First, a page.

Auditor Judgments: The Effects of the Partner's Views on Decision Outcomes and Cognitive Effort
Posted: 2 Jul 2013
Date Written: June 1, 1996
There are political, social and economic incentives embedded within the audit setting which provide stimuli for compliant behavior of subordinate auditors to that preferred by the superior auditor. This study examines this compliant behavior under conditions of accountability. Specifically, this study examines whether subordinate auditors, when they are held accountable for their decisions, align their views with those expressed by the evaluative audience;emtheir superiors. In addition, the degree of cognitive effort associated with this compliance is examined. An experiment involving 70 auditors from one Big 6 firm required the subjects to complete a preliminary risk assessment of inventory obsolescence for five separate inventory items. All auditors were informed that they might have to verbally justify their decision outcomes to the partner and/or the researchers. The risk assessments of the auditors' superior were manipulated. Generally, the risk assessments of the superior significantly influenced the subordinates' risk assessments and the amount of cognitive effort exerted by the subordinate, accountable auditors.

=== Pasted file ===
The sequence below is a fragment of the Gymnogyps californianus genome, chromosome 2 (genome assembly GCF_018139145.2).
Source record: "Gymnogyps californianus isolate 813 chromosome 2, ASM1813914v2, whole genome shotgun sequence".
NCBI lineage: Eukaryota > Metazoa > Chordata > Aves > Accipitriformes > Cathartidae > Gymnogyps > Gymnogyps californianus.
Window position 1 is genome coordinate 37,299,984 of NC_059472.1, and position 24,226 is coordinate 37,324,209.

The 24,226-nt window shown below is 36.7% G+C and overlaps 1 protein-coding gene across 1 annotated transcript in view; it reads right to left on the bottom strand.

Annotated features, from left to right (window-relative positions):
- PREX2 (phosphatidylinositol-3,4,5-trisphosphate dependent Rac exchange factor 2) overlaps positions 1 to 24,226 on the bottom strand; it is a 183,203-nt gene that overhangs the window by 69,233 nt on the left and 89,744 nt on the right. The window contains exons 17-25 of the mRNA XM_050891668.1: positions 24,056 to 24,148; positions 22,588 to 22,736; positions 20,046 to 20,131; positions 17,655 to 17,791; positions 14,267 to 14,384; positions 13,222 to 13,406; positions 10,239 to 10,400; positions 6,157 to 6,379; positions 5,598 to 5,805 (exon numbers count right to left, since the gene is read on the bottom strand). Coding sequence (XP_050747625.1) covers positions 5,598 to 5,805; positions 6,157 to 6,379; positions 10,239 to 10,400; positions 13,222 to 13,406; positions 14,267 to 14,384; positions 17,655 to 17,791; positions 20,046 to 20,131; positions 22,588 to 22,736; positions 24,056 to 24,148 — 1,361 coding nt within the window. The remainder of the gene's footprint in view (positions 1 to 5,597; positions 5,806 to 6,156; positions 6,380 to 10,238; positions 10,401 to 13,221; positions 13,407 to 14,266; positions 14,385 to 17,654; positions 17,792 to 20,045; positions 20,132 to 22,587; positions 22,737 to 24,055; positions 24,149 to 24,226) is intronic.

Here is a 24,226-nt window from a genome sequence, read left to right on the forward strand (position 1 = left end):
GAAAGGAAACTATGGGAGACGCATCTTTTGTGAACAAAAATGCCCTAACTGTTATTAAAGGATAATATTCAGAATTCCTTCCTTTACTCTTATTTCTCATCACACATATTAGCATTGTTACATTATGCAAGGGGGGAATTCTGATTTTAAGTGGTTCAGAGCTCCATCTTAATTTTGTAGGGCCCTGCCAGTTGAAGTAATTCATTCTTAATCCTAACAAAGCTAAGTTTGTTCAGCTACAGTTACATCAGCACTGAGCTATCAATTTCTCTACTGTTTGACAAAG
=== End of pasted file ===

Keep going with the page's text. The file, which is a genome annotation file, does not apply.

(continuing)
Suggested Citation: Suggested Citation